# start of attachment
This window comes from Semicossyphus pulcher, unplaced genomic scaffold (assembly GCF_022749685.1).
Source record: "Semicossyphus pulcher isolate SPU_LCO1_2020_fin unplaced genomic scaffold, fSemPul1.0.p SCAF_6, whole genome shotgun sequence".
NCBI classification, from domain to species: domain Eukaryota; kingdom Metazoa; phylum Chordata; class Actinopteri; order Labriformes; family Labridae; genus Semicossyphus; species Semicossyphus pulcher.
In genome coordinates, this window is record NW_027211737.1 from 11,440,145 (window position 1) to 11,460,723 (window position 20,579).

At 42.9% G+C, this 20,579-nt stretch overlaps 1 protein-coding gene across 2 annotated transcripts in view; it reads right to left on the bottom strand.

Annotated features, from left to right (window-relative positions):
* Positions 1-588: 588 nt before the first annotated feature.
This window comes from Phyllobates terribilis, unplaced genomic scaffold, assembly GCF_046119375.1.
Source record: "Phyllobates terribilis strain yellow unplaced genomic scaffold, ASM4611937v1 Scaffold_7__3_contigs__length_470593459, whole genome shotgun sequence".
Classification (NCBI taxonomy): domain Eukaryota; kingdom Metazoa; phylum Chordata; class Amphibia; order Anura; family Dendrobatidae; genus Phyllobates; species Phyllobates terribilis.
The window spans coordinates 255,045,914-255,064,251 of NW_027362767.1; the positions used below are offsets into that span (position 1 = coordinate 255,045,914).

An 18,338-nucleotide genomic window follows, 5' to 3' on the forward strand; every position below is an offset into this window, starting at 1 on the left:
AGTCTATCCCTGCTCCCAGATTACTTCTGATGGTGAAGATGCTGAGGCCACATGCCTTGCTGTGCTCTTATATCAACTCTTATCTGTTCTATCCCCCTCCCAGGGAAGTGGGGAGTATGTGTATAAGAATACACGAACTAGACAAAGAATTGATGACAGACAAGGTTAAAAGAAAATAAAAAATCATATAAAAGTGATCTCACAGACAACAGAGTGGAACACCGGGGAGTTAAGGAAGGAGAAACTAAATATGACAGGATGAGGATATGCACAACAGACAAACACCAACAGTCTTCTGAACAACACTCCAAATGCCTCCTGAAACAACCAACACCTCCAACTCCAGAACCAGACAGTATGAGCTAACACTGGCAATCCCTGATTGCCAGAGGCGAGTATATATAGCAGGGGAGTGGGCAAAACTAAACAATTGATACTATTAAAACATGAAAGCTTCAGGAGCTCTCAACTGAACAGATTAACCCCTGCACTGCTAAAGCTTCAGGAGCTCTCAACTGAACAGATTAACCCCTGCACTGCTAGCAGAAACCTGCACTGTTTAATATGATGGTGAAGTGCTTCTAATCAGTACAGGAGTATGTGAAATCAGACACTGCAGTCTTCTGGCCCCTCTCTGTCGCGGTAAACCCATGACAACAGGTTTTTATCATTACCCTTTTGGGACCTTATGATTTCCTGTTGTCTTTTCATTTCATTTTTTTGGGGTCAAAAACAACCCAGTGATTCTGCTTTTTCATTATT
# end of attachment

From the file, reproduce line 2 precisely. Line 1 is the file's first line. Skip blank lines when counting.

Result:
Source record: "Semicossyphus pulcher isolate SPU_LCO1_2020_fin unplaced genomic scaffold, fSemPul1.0.p SCAF_6, whole genome shotgun sequence".